Investing Answers Building and Protecting Your Wealth through Education Publisher of The Next Banks That Could Fail
Investing Answers Building and Protecting Your Wealth through Education Publisher of The Next Banks That Could Fail

Market Order

What it is:

A market order is an order to trade a stock at the current market price.

If you do not give your broker additional instructions, the trade will automatically be entered as a market order.

How it works (Example):

When using a market order, you're almost guaranteed that your order will be executed. When you call your broker and say, "Buy 10 shares of ABC stock," the broker will enter the trade as a market order and you will buy ABC at whatever price it is trading at when the order is fulfilled.

The downside is that the price you end up paying with your order is fulfilled may not be the price you were quoted before you decided to trade the stock. Trade execution is not instantaneous, and markets can move dramatically in very little time.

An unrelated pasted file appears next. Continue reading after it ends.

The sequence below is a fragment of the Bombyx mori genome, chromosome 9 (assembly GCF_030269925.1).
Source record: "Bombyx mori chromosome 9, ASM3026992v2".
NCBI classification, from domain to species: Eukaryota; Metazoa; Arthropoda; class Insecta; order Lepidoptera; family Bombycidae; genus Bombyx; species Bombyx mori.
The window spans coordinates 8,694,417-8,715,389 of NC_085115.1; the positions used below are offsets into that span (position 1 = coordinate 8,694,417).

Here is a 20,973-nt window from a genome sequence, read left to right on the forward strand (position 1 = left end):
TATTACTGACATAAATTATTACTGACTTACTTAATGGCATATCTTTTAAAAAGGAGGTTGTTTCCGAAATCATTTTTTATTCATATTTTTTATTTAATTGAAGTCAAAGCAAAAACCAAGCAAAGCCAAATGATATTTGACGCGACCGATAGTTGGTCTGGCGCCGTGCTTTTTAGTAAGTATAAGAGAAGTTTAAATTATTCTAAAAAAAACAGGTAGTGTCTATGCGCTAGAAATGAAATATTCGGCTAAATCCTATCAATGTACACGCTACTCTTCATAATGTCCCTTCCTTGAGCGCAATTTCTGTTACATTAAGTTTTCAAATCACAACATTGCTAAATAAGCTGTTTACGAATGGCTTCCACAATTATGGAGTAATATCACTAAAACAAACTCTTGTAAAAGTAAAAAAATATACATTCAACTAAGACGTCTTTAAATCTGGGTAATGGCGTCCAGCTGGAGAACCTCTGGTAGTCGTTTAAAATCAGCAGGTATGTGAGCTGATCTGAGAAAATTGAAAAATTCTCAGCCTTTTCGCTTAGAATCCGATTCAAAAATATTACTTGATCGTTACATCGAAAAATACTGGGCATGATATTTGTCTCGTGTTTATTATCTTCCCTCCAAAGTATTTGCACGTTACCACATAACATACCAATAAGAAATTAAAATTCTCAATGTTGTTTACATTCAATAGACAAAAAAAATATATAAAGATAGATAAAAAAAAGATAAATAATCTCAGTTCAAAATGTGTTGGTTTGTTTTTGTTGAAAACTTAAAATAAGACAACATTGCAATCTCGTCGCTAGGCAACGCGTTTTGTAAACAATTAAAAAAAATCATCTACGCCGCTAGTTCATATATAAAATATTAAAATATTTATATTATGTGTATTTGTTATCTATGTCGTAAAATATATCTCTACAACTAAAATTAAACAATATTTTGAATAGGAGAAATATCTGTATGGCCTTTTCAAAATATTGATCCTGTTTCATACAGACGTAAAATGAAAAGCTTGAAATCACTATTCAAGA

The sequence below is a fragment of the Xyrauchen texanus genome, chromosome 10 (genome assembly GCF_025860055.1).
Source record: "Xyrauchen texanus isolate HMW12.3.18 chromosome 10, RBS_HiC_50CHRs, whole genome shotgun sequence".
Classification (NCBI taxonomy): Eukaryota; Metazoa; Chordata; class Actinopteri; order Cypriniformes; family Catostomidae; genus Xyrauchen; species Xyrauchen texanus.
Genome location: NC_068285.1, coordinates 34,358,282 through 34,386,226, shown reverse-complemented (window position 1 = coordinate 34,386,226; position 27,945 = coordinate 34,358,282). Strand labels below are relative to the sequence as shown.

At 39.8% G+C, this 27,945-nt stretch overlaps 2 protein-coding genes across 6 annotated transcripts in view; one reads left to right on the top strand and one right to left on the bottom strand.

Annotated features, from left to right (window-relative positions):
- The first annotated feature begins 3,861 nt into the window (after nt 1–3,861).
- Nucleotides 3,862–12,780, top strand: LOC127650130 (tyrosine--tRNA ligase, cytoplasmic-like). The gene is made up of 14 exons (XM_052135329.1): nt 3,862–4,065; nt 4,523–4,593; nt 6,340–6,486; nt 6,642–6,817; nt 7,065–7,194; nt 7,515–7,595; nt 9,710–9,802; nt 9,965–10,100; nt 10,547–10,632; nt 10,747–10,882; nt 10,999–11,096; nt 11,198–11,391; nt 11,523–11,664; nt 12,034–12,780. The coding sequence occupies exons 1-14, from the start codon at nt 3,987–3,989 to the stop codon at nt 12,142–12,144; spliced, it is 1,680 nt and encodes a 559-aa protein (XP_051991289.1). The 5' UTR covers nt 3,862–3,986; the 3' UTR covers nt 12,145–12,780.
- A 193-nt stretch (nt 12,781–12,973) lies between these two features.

Why it Matters:

Though market orders are popular among retail investors, many do not consider the risks involved.

A retail investor using market orders will rarely get his order filled at real-time prices. When using a market order, you're essentially saying you'll take any price that someone will offer you. This is particularly dangerous in volatile markets because your order to buy can be filled at a much higher price than you originally thought when you decided to buy. Similarly, your order to sell can be filled well below the price you were expecting.

An alternative to market orders are limit orders, which allow you to set a price at which you want to buy or sell.

Related Terms View All
  • Auction Market
    Though most of the trading is done via computer, auction markets can also be operated via...
  • Best Execution
    Let's assume you place an order to buy 100 shares of Company XYZ stock. The current quote...
  • Book-Entry Savings Bond
    Savings bonds are bonds issued by the U.S. government at face values ranging from $50 to...
  • Break-Even Point
    The basic idea behind break-even point is to calculate the point at which revenues begin...
  • Calendar Year
    If Company XYZ starts its fiscal year on January 1 and ends its fiscal year on December...